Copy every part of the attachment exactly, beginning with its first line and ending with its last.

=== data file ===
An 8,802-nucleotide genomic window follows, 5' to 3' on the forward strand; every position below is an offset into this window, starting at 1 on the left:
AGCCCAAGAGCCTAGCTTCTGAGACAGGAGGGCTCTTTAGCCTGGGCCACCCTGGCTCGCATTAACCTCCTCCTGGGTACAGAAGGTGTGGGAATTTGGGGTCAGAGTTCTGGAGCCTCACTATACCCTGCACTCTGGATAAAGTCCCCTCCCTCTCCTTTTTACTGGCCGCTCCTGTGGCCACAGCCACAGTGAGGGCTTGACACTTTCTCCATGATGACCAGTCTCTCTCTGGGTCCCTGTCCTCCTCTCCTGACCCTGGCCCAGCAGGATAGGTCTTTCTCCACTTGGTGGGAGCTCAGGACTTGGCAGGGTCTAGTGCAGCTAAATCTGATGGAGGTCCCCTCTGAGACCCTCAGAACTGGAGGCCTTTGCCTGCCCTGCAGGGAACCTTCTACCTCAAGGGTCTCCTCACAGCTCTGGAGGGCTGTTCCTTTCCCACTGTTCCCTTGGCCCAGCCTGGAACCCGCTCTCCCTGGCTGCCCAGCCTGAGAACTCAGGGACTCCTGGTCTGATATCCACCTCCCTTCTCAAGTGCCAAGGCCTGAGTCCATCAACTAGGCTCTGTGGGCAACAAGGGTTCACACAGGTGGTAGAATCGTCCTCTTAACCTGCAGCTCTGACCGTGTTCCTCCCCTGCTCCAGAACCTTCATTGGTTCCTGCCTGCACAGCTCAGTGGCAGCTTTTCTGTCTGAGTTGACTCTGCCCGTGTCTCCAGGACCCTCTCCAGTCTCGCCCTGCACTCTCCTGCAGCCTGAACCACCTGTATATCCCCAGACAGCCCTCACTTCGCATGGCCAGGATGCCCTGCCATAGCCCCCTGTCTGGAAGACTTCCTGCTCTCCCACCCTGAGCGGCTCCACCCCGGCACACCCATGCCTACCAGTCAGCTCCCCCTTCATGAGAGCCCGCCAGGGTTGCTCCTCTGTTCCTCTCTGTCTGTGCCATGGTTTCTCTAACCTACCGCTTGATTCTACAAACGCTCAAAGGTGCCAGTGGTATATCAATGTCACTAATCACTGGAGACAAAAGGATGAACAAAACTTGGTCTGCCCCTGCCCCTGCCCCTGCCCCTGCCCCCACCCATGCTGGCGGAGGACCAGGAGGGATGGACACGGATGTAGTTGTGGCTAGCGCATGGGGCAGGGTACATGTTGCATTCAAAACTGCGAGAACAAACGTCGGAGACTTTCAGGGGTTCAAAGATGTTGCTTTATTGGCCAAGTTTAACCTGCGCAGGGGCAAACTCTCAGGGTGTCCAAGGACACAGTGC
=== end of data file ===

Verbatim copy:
An 8,802-nucleotide genomic window follows, 5' to 3' on the forward strand; every position below is an offset into this window, starting at 1 on the left:
AGCCCAAGAGCCTAGCTTCTGAGACAGGAGGGCTCTTTAGCCTGGGCCACCCTGGCTCGCATTAACCTCCTCCTGGGTACAGAAGGTGTGGGAATTTGGGGTCAGAGTTCTGGAGCCTCACTATACCCTGCACTCTGGATAAAGTCCCCTCCCTCTCCTTTTTACTGGCCGCTCCTGTGGCCACAGCCACAGTGAGGGCTTGACACTTTCTCCATGATGACCAGTCTCTCTCTGGGTCCCTGTCCTCCTCTCCTGACCCTGGCCCAGCAGGATAGGTCTTTCTCCACTTGGTGGGAGCTCAGGACTTGGCAGGGTCTAGTGCAGCTAAATCTGATGGAGGTCCCCTCTGAGACCCTCAGAACTGGAGGCCTTTGCCTGCCCTGCAGGGAACCTTCTACCTCAAGGGTCTCCTCACAGCTCTGGAGGGCTGTTCCTTTCCCACTGTTCCCTTGGCCCAGCCTGGAACCCGCTCTCCCTGGCTGCCCAGCCTGAGAACTCAGGGACTCCTGGTCTGATATCCACCTCCCTTCTCAAGTGCCAAGGCCTGAGTCCATCAACTAGGCTCTGTGGGCAACAAGGGTTCACACAGGTGGTAGAATCGTCCTCTTAACCTGCAGCTCTGACCGTGTTCCTCCCCTGCTCCAGAACCTTCATTGGTTCCTGCCTGCACAGCTCAGTGGCAGCTTTTCTGTCTGAGTTGACTCTGCCCGTGTCTCCAGGACCCTCTCCAGTCTCGCCCTGCACTCTCCTGCAGCCTGAACCACCTGTATATCCCCAGACAGCCCTCACTTCGCATGGCCAGGATGCCCTGCCATAGCCCCCTGTCTGGAAGACTTCCTGCTCTCCCACCCTGAGCGGCTCCACCCCGGCACACCCATGCCTACCAGTCAGCTCCCCCTTCATGAGAGCCCGCCAGGGTTGCTCCTCTGTTCCTCTCTGTCTGTGCCATGGTTTCTCTAACCTACCGCTTGATTCTACAAACGCTCAAAGGTGCCAGTGGTATATCAATGTCACTAATCACTGGAGACAAAAGGATGAACAAAACTTGGTCTGCCCCTGCCCCTGCCCCTGCCCCTGCCCCCACCCATGCTGGCGGAGGACCAGGAGGGATGGACACGGATGTAGTTGTGGCTAGCGCATGGGGCAGGGTACATGTTGCATTCAAAACTGCGAGAACAAACGTCGGAGACTTTCAGGGGTTCAAAGATGTTGCTTTATTGGCCAAGTTTAACCTGCGCAGGGGCAAACTCTCAGGGTGTCCAAGGACACAGTGC